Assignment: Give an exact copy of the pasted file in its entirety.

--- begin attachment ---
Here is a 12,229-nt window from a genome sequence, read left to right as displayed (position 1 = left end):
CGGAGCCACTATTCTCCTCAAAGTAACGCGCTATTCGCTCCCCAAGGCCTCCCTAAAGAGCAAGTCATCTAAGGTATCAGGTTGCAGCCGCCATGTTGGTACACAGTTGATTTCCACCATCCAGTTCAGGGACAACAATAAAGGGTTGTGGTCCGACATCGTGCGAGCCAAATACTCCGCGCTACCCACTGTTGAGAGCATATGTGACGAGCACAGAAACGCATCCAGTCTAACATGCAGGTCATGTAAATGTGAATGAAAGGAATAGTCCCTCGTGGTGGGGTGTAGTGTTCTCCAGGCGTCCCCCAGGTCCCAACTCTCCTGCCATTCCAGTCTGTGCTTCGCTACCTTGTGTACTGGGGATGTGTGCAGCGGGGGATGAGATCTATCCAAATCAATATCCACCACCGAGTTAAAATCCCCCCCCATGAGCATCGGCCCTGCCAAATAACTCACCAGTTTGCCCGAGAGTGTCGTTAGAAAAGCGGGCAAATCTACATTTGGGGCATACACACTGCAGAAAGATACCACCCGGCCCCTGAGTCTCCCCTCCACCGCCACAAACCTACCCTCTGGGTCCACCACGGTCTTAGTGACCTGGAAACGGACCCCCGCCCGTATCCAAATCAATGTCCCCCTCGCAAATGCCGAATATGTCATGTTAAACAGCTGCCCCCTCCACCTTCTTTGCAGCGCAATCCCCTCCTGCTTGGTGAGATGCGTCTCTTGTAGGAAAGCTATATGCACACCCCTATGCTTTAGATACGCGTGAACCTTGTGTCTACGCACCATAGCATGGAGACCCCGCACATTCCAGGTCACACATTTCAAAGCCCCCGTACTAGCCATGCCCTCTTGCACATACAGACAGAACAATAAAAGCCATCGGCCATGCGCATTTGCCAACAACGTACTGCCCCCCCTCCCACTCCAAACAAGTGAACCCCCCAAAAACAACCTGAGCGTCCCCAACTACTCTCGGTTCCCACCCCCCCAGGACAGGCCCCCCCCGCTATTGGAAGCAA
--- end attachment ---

Here is a 12,229-nt window from a genome sequence, read left to right as displayed (position 1 = left end):
CGGAGCCACTATTCTCCTCAAAGTAACGCGCTATTCGCTCCCCAAGGCCTCCCTAAAGAGCAAGTCATCTAAGGTATCAGGTTGCAGCCGCCATGTTGGTACACAGTTGATTTCCACCATCCAGTTCAGGGACAACAATAAAGGGTTGTGGTCCGACATCGTGCGAGCCAAATACTCCGCGCTACCCACTGTTGAGAGCATATGTGACGAGCACAGAAACGCATCCAGTCTAACATGCAGGTCATGTAAATGTGAATGAAAGGAATAGTCCCTCGTGGTGGGGTGTAGTGTTCTCCAGGCGTCCCCCAGGTCCCAACTCTCCTGCCATTCCAGTCTGTGCTTCGCTACCTTGTGTACTGGGGATGTGTGCAGCGGGGGATGAGATCTATCCAAATCAATATCCACCACCGAGTTAAAATCCCCCCCCATGAGCATCGGCCCTGCCAAATAACTCACCAGTTTGCCCGAGAGTGTCGTTAGAAAAGCGGGCAAATCTACATTTGGGGCATACACACTGCAGAAAGATACCACCCGGCCCCTGAGTCTCCCCTCCACCGCCACAAACCTACCCTCTGGGTCCACCACGGTCTTAGTGACCTGGAAACGGACCCCCGCCCGTATCCAAATCAATGTCCCCCTCGCAAATGCCGAATATGTCATGTTAAACAGCTGCCCCCTCCACCTTCTTTGCAGCGCAATCCCCTCCTGCTTGGTGAGATGCGTCTCTTGTAGGAAAGCTATATGCACACCCCTATGCTTTAGATACGCGTGAACCTTGTGTCTACGCACCATAGCATGGAGACCCCGCACATTCCAGGTCACACATTTCAAAGCCCCCGTACTAGCCATGCCCTCTTGCACATACAGACAGAACAATAAAAGCCATCGGCCATGCGCATTTGCCAACAACGTACTGCCCCCCCTCCCACTCCAAACAAGTGAACCCCCCAAAAACAACCTGAGCGTCCCCAACTACTCTCGGTTCCCACCCCCCCAGGACAGGCCCCCCCCGCTATTGGAAGCAA